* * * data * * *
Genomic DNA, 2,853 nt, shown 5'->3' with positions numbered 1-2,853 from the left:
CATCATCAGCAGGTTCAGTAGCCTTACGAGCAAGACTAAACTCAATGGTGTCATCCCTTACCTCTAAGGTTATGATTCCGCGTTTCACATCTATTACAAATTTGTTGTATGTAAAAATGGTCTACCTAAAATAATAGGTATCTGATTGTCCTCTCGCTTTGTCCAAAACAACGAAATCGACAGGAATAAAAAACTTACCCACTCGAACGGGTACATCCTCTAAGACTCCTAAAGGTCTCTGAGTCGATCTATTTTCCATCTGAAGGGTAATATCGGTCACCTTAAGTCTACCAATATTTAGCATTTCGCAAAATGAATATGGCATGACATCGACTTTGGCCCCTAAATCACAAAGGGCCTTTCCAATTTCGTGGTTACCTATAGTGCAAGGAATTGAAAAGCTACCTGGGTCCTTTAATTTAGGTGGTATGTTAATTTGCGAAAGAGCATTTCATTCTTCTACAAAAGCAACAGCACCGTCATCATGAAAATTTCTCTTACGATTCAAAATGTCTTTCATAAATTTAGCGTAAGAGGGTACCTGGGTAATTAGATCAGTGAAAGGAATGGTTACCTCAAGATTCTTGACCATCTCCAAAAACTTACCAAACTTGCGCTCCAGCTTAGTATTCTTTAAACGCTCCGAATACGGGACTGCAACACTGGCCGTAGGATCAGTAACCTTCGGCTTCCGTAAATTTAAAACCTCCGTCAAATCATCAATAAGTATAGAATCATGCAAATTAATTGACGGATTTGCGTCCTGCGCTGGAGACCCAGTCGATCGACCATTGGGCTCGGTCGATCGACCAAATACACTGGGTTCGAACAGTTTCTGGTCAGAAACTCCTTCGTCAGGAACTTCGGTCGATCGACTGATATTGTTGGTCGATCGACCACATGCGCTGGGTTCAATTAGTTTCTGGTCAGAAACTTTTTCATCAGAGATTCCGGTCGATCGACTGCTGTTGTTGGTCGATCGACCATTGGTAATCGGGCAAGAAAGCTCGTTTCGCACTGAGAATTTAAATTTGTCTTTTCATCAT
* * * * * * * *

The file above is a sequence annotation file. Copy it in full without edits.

Genomic DNA, 2,853 nt, shown 5'->3' with positions numbered 1-2,853 from the left:
CATCATCAGCAGGTTCAGTAGCCTTACGAGCAAGACTAAACTCAATGGTGTCATCCCTTACCTCTAAGGTTATGATTCCGCGTTTCACATCTATTACAAATTTGTTGTATGTAAAAATGGTCTACCTAAAATAATAGGTATCTGATTGTCCTCTCGCTTTGTCCAAAACAACGAAATCGACAGGAATAAAAAACTTACCCACTCGAACGGGTACATCCTCTAAGACTCCTAAAGGTCTCTGAGTCGATCTATTTTCCATCTGAAGGGTAATATCGGTCACCTTAAGTCTACCAATATTTAGCATTTCGCAAAATGAATATGGCATGACATCGACTTTGGCCCCTAAATCACAAAGGGCCTTTCCAATTTCGTGGTTACCTATAGTGCAAGGAATTGAAAAGCTACCTGGGTCCTTTAATTTAGGTGGTATGTTAATTTGCGAAAGAGCATTTCATTCTTCTACAAAAGCAACAGCACCGTCATCATGAAAATTTCTCTTACGATTCAAAATGTCTTTCATAAATTTAGCGTAAGAGGGTACCTGGGTAATTAGATCAGTGAAAGGAATGGTTACCTCAAGATTCTTGACCATCTCCAAAAACTTACCAAACTTGCGCTCCAGCTTAGTATTCTTTAAACGCTCCGAATACGGGACTGCAACACTGGCCGTAGGATCAGTAACCTTCGGCTTCCGTAAATTTAAAACCTCCGTCAAATCATCAATAAGTATAGAATCATGCAAATTAATTGACGGATTTGCGTCCTGCGCTGGAGACCCAGTCGATCGACCATTGGGCTCGGTCGATCGACCAAATACACTGGGTTCGAACAGTTTCTGGTCAGAAACTCCTTCGTCAGGAACTTCGGTCGATCGACTGATATTGTTGGTCGATCGACCACATGCGCTGGGTTCAATTAGTTTCTGGTCAGAAACTTTTTCATCAGAGATTCCGGTCGATCGACTGCTGTTGTTGGTCGATCGACCATTGGTAATCGGGCAAGAAAGCTCGTTTCGCACTGAGAATTTAAATTTGTCTTTTCATCAT